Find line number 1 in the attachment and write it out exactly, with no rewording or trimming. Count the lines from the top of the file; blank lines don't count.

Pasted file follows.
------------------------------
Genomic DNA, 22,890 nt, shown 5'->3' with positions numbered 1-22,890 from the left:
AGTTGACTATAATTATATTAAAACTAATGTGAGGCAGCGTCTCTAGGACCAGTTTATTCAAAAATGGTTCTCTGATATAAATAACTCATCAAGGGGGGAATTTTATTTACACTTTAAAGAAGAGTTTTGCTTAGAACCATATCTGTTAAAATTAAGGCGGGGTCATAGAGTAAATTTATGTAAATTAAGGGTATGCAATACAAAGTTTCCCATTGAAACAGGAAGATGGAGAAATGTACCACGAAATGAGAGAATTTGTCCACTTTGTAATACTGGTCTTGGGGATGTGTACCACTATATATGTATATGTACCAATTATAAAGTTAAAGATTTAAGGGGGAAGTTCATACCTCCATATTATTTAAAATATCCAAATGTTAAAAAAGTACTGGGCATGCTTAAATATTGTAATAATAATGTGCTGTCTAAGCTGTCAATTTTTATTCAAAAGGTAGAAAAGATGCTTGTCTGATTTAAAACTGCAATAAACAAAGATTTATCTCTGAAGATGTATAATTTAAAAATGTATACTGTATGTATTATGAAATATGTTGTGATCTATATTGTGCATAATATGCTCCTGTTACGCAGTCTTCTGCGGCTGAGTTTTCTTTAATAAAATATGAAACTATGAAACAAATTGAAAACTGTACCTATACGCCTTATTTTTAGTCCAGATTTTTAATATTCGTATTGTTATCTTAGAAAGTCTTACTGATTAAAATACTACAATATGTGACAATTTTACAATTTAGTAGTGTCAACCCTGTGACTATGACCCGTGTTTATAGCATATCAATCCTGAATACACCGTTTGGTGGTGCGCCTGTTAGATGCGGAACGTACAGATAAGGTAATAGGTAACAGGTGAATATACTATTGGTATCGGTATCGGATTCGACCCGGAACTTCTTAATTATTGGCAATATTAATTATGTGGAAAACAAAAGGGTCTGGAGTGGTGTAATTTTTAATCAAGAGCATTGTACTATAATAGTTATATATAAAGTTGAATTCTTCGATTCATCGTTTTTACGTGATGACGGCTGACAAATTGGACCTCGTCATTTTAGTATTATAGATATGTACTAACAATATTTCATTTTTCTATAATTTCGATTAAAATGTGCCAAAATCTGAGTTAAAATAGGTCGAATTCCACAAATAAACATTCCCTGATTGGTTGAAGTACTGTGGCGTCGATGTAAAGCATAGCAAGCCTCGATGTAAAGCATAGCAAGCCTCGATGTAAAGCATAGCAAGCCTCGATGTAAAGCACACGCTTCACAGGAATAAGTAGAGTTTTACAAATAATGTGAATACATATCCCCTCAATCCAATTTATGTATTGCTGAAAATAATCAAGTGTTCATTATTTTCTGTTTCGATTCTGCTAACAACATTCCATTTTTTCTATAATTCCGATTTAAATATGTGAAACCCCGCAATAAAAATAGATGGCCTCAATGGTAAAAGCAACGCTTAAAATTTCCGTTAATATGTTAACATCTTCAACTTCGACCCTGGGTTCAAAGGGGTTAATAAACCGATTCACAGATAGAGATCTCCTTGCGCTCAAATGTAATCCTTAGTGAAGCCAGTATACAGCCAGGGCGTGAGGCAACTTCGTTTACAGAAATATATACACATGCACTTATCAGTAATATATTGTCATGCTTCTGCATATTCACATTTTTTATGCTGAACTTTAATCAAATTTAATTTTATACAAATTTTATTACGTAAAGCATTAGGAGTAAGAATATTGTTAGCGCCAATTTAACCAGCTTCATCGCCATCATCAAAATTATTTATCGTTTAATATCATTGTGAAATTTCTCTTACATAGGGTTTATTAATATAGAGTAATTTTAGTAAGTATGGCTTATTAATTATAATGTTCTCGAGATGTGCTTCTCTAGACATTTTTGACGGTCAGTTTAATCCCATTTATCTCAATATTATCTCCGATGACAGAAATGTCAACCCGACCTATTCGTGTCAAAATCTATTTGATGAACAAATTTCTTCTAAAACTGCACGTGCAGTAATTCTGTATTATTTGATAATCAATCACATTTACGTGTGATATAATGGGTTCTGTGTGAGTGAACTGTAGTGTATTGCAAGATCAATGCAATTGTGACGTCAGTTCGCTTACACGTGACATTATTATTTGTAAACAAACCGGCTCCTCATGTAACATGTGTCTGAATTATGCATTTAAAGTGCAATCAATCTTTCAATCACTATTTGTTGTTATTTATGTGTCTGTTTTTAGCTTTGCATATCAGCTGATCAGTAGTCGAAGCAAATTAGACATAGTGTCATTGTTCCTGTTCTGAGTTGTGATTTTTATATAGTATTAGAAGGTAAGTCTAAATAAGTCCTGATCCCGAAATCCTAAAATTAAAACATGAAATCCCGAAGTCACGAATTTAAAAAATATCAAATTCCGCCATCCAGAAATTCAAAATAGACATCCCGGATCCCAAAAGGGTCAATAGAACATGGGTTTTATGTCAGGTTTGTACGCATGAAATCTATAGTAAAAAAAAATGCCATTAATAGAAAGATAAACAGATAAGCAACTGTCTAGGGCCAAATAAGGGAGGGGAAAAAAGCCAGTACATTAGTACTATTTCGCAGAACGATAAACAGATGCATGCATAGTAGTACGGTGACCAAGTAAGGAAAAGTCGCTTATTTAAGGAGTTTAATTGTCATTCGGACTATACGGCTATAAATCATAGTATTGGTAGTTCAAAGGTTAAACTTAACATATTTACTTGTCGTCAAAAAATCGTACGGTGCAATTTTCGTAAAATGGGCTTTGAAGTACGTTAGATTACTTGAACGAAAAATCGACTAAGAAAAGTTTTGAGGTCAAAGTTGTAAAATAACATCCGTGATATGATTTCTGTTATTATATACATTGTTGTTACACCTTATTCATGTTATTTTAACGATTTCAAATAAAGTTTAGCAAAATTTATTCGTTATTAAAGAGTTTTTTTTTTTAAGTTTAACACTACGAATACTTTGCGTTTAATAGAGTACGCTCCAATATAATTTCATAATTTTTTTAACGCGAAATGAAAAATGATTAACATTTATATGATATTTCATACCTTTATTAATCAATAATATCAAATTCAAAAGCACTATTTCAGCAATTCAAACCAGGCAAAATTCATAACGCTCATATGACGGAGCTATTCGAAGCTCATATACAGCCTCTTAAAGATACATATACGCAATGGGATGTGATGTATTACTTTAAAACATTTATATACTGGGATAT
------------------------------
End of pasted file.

Genomic DNA, 22,890 nt, shown 5'->3' with positions numbered 1-22,890 from the left: